All art is political.
Whether or not the artist intends it to be taken that way is a moot point. Others will assign politics to the work, even if the creator doesn’t. Witness, for example, the fascinating documentary Room 237, in which Stanley Kubrick obsessives assign subtext and symbolism to The Shining the director likely never intended.
As a horror author, I wince when people characterize the genre as being inherently conservative (a notion also frequently applied to fantasy). Horror stories, some critics argue, are essentially about stopping forces from changing the status quo — putting the genie back in the bottle, so to speak. What’s more, the genre also has a long and unfortunate tradition of making the other a source of fear.
Author Paul Tremblay clearly struggles with the same unease about that categorization. His recent essay in Nightmare Magazine, “The H Word: The Politics of Horror,” presents an eloquent argument that horror, if well-executed, deserves a progressive interpretation rather than a conservative one.
While horror protagonists’ objectives are almost always to bring a return of the status quo, Tremblay points out that horror’s quest to make us uncomfortable necessitates that characters and readers confront truths that will permanently change them. This shift in outlook dispels the very conservative fallacy that things were different in the “good old days.”
“Not only are (the good old days) gone and never coming back, they never existed in the first place,” Tremblay writes. “That’s the horror of existence. Change happens whether you want it to or not.”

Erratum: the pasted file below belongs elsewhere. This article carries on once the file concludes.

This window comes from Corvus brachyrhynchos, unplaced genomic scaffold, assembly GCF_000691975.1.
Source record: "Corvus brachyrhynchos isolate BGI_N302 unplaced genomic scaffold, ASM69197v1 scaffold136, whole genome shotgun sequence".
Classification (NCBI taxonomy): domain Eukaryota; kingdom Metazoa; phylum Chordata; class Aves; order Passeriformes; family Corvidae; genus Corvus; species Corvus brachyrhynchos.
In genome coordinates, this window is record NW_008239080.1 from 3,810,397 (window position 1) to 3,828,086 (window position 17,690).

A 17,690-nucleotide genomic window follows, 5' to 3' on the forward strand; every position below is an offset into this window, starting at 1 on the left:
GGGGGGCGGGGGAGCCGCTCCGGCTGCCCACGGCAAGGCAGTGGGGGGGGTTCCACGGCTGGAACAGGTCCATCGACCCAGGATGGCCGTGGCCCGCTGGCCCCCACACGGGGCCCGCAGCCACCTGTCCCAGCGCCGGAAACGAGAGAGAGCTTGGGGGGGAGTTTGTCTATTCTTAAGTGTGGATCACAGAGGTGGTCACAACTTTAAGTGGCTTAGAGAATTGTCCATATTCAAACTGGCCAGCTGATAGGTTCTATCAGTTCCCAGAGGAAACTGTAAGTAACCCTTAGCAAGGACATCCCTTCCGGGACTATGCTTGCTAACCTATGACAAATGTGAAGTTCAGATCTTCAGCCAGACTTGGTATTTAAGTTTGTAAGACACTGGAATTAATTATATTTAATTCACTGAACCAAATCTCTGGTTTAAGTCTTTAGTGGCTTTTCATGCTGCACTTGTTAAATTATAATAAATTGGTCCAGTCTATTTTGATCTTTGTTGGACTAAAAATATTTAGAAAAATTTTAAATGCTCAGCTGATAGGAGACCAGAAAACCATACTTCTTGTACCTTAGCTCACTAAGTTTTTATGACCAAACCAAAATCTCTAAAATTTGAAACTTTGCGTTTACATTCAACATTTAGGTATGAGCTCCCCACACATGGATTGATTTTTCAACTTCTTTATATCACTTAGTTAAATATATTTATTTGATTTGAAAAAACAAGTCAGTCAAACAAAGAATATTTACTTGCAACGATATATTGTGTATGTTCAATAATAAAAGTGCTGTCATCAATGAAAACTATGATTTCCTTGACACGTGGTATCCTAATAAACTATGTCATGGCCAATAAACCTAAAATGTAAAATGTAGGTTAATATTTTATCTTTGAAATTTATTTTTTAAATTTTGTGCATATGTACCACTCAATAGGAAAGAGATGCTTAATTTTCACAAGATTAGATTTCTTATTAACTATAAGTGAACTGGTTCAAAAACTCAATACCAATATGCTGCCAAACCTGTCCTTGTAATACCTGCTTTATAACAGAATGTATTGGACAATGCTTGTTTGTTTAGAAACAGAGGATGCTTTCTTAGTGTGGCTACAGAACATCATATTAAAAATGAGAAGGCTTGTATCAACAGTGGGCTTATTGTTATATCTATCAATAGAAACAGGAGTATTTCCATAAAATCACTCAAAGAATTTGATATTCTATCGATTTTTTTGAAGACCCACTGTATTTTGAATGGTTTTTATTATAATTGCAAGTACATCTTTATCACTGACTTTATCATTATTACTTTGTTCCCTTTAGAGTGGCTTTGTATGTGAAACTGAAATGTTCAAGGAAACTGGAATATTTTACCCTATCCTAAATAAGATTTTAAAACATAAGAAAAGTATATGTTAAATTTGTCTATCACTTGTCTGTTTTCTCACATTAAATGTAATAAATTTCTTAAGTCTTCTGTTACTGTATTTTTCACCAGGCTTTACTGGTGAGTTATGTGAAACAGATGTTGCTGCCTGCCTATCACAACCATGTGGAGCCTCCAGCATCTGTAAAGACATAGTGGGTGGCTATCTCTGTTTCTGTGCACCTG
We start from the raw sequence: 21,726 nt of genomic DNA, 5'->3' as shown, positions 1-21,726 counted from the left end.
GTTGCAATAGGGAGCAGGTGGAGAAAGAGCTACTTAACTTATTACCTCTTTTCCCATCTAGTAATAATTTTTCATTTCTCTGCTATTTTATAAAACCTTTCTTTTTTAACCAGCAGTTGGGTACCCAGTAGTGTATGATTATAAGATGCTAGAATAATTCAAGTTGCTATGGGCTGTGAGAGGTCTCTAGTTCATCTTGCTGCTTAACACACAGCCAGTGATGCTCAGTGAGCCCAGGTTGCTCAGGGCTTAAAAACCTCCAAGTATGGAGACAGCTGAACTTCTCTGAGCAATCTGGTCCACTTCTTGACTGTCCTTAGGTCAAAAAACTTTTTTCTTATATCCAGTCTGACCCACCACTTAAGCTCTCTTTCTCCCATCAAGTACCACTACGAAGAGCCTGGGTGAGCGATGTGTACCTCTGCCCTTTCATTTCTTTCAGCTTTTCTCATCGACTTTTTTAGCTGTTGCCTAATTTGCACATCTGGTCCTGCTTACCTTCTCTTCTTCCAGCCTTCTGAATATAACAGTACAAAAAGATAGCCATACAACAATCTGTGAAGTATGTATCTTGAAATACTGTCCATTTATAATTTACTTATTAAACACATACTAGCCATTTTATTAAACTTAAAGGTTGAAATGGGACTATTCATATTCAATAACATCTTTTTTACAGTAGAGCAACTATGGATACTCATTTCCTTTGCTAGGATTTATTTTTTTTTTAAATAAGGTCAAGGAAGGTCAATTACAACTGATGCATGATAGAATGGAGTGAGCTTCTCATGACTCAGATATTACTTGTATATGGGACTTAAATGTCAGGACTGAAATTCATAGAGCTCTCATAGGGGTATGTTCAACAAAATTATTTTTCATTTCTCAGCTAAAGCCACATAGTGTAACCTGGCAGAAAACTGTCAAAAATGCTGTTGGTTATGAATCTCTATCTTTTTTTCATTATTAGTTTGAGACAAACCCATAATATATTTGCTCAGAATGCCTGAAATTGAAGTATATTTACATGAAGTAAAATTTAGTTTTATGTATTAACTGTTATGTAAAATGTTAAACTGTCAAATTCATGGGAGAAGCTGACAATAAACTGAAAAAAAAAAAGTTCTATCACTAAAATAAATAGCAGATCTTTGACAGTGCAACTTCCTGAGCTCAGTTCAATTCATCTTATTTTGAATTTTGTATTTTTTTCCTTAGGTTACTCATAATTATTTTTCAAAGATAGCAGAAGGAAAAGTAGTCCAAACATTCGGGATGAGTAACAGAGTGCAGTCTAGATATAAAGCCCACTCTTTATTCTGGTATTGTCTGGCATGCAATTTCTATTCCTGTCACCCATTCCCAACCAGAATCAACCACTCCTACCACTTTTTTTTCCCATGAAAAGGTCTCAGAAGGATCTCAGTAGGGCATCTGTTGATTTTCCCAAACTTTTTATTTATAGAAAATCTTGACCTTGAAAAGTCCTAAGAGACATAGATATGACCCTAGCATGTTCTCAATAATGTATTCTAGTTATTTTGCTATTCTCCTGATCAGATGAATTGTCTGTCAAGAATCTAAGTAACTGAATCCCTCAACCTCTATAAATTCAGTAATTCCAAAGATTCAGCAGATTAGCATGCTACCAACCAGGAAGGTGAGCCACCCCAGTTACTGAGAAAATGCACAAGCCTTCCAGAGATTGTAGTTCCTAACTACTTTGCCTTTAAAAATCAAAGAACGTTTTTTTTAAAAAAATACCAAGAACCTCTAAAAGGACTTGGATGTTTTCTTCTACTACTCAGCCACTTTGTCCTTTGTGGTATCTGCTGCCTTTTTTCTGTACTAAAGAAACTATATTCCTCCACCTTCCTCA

By way of example, he points to Alien, the haunted-house-in-space installment of that film franchise. The movie ends with Ripley floating alone in a vast and uncaring cosmos, lucky to have escaped with her life. By contrast, in Aliens, more of an action flick than its predecessor, Ripley settles into hibernation with her surrogate family of Newt and Hicks, telling the girl they’re safe to dream again.
I maintain that perspective-altering aspect of horror is what appealed to the creators of the ’70s and ’80s who unleashed an innovative and bloody wave of fiction and film that commented on the Vietnam War, racism, urban isolation, AIDS and the military-industrial complex from a left-of-center perspective.
In his documentary Nightmares in Red, White and Blue: The Evolution of the American Horror Film, Mick Garris points out that George Romero, David Cronenberg, Clive Barker and Stephen King all aim to turn an oppressive status quo on its head. “It’s the people who repress them who are the ones you have to look out for,” Garris argues.
Indeed, the conservative politics of division and discrimination can be an effective tool for creating and sustaining the isolation needed to make a horror story work. Consider the racism in Joe R. Lansdale’s The Bottoms and the fear of the gay title character in Lee Thomas’ The German. Only after the protagonists in both books are able to overcome their fear of the other are they able to effectively fight off a larger evil.
Is this to say horror always has a progressive bent? Certainly not. Slasher films and some other horror subgenres are conservative as the “700 Club.” In these works, teens who explore sexuality are punished in gruesome ways and only characters’ faith in a Christian higher power can rout supernatural evil.
To my mind, horror is neither inherently progressive or conservative. The genre’s themes and variations, the intent of its creators and the perspectives of its observers are simply too broad for that to be the case.
But Tremblay is fundamentally correct: the progressive notion is frequently what makes a horror story stick with us. The best such work terrifies us because it alters our outlook on the way the universe works and shows us change — whether or not we’re ready to face it — is inevitable.